Earlier this week, Boo gave Boudreaux a small piece of boneless whiting. Boudreaux was excited! He doesn't often get samples of our food. After carrying it to the mat his dishes are on, he sat on it. Sat on a small piece of fish. Periodically he'd get up and smell it, bat it around and then sit on it again. I finally threw it away.

Boudreaux's mother was rescued from a chicken farm and I guess her love of chicken was passed on to him. He loves chicken any way you fix it. Fish, not so much. Although fish in the aquarium are interesting. Go figure!


Boo is asking for beignets again. Maybe Sunday...if his blood sugar is still low. I know it's Lent, but we could eat them in celebration of our new Pope. Mom wants some too. So, the next time we're in Morven, I'll make a huge batch. Cajun food is just meant to be shared!

Join Jenn at Conversion Diary for more Quick Takes.

Thursday, March 14, 2013

Chats on the Farmhouse Porch #1

I just discovered Everyday Ruralty, a blog moderated by Patrice and her weekly Chats on the Farmhouse Porch.  Boo was fascinated by the different questions asked each week.  Mostly, I think he liked the idea of sitting on the front porch, waving and talking to whomever wanders by.  It brings back good memories of times when he was growing up and times we spent on the porch at Morven talking to friends and relatives who wandered by.  (After Boo's third stroke, he thought he was a celebrity because everyone stopped and spoke to him...even the town policeman on patrol.)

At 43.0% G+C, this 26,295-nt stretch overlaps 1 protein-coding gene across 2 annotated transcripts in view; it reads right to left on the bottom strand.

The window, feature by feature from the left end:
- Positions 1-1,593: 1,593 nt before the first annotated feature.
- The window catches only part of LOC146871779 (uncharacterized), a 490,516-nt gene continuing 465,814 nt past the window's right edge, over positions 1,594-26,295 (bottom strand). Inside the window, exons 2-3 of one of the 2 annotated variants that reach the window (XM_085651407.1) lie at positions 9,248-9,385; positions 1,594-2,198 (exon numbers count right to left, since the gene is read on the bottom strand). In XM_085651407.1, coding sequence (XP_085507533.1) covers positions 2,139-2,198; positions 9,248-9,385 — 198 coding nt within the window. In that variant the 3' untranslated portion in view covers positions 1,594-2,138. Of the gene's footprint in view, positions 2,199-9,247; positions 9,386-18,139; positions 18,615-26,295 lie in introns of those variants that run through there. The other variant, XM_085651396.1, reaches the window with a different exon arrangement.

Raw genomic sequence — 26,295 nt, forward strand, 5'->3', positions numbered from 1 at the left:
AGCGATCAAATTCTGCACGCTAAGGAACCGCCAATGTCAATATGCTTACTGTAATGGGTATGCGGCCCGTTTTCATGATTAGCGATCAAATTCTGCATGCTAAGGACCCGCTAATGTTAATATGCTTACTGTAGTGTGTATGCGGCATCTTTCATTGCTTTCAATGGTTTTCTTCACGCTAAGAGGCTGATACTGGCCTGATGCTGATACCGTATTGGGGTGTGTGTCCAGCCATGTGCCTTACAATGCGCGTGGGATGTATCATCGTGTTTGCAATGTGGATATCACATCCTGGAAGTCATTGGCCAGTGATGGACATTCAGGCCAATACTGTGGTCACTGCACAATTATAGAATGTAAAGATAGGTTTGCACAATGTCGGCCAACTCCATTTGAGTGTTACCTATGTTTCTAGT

This week's questions are:

1.  What is your favorite movie of all times?

Kari:  Definitely The Sound of Music.  When I first saw the movie as a young child, I wanted to be a nun.  I mean, talk about an ideal job!  You wake up in the morning and don't have to worry about what you're going to wear or how to fix your hair.  Best of all, NUNS COULD SING.  I so wanted to sing, but I couldn't carry a tune if it had handles.  My mother burst my bubble.  She informed me that Baptists couldn't be nuns.  All my dreams of quick clothing choices, covering my unruly hair and SINGING without others running for cover dashed! 

Boo:  Either a James Bond or John Wayne movie.  Both types are winners.

2.  Name three things that are permanent residents in your handbag.

Kari:  A 4"x6" photo book with Boo's medical history, medical power of attorney, current prescriptions, important phone numbers, a few photos of Boudreaux and grandchildren and a prepaid cash card, a cell phone and, hopefully, my house key.  The last has been doubtful the last few times I left home.

Boo:  My identification, my cane or walker and my cat.  I can't do without Boudreaux.  (Or at least a photo of Boudreaux.)

3.  What's the best way to your heart?